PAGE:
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What Are the Tennessee DUI Laws?

Drinking and driving, also known as "driving under the influence" (DUI), is illegal in Tennessee. The DUI laws in Tennessee have many components including blood alcohol concentration (BAC) limits for adults and minors, criminal sentences with jail time and fines, driver's license revocations, and implied consent to alcohol testing for all drivers.

BAC Limits

Tennessee has a blood alcohol level at which the state presumes the driver is drunk. This is called a "per se" BAC and is set at .08 in Tennessee. In addition, having an extremely high BAC, in Tennessee of .20 or above, can result in enhanced penalties.

For children and adults under the drinking age of 21 years old in Tennessee, the state has a "zero tolerance" policy. If a person under 21 has a BAC of .02 while driving, even if not drunk, the person can be found to have committed a DUI. If a youth (16-20) is found guilty of impaired driving, their license will be revoked for one year, they'll receive a $250 fine, and the court can impose community service.

Penalties and Sentences

Tennessee has mandatory jail time for first time DUI offenders. At a minimum, offenders will get 48 hours in jail, unless your BAC was .20 or higher, then the minimum is 7 days. However, a first time DUI can give you up to 11 months and 29 days in jail and a $350-$1,500 fine. Your license can be revoked for one year. You'll have to attend an alcohol and drug treatment program.

A second DUI has a minimum of 45 days in jail (but same almost one year maximum), a mandatory fine of $600-$3,500, license revocation for two years, and once you do get your license back, it's restricted to going to work, school, court-ordered alcohol programs or interlock device monitoring. Your vehicle can be confiscated starting at your second DUI.

A third DUI offense carries a minimum of 120 days in jail (maximum under one year), $1,100-$10,000 in mandatory fines, and license revocation for 6-10 years with no possibility of getting a restricted license even for necessities like work. Fourth and subsequent DUIs are felonies that will get you a minimum of 365 days in jail and a $3,000-$15,000 mandatory fine, and 8-year license revocation with no restricted license available.

Also, the judge can order restitution to any person you harmed, for any DUI. Additionally, getting a driver's license after a DUI involves many fees, including a $100 reinstatement fee, $50 for a SR-22 insurance form, plus the usual licensing and vehicle registration fees.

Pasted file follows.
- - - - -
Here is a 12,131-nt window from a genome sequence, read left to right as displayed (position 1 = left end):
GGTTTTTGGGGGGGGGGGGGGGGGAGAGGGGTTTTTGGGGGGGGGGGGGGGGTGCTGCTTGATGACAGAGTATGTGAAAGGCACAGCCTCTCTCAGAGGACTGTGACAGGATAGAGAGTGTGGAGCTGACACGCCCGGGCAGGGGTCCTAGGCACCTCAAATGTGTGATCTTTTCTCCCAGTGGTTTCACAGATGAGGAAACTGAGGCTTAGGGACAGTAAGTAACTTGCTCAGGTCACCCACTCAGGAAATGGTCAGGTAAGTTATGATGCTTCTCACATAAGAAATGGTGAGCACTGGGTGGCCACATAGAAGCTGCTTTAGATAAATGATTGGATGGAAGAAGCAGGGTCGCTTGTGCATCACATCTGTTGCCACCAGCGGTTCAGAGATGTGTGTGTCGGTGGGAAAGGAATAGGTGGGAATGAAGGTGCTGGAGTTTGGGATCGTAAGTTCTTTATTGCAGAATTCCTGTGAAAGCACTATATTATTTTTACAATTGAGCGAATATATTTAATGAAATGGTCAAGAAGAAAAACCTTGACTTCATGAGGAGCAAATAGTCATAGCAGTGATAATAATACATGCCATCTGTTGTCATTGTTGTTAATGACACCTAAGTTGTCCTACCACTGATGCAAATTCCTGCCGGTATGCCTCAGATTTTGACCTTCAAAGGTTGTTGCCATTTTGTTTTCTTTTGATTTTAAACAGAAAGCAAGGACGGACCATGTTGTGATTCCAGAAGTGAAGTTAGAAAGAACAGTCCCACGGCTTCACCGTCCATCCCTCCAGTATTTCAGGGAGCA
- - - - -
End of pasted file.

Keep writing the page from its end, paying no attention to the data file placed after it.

Enhanced Penalties

Enhanced punishments are possible depending on the circumstances. First, "vehicular assault" or causing serious injury to another person due to your impaired driving is a Class D felony subject to 2-12 years in prison, a fine up to $5,000, and 1-5 years of license revocation (depending on prior DUIs). There's also "vehicular homicide" or killing another person due to your drinking and driving is a Class B felony punishable by 8-30 years in prison and fine up to $25,000, plus license revocation for 3-10 years and no restricted driver’s license. Lastly, "aggravated vehicular homicide" or killing another while drunk driving with at least two prior DUIs, vehicular assaults, or a prior vehicular homicide or one prior DUI and a BAC of .20 is a Class A felony subject to 15-60 years in prison and a fine of up to $50,000.

Getting a DUI with a child under 18 in the car also results in enhanced penalties. Even for a first time DUI where the child wasn't injured, the minimum jail time is 30 days and minimum fine is $1,000. However, it's a Class D felony if the child is injured seriously and a Class B felony if the child dies. Sentence length will depend on criminal history and other factors like injuries.

Ignition Interlock Device

A judge can order an Ignition Interlock Device (IID) for even a first-time DUI. Installed at the driver's expense, IIDs require a sober person to breath into them to start the car. With two DUI convictions in a five-year period, the IID is required for six months after getting your license back.

Implied Consent

If you refuse to submit to a blood alcohol test when requested by a police officer, you can have your driver's license revoked for one year for the first offense, two years for the second offense, and two years if the crash resulted in bodily injury, even if it's your first offense. If the crash killed someone and you refused a blood alcohol test, you may have your license revoked for five years. Also, a police officer can testify as to other factors that indicate your intoxication, even if you refuse the test, such as the smell of your breath, visible alcohol containers, your pupils, your speech, etc.

Generally speaking, refusing a blood alcohol test won't help you avoid the consequences of your drinking and driving. Only not drinking and driving can protect you from these penalties.

Have More Questions About Tennessee DUI Laws? Talk to an Attorney

If you’re facing a DUI charge in Tennessee, it's in your best interest to reach out to an experienced DUI attorney near you to discuss your case and learn about your options. It's quite possible that competent legal representation may be able to get you back in the driver's seat faster.

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Can I Solve This on My Own or Do I Need an Attorney?

  • Complex DUI situations usually require a lawyer
  • DUI defense attorneys can challenge Breathalyzer/Intoxilyzer or blood test results
  • A lawyer can seek to reduce or eliminate DUI penalties
  • A lawyer can help get your license back

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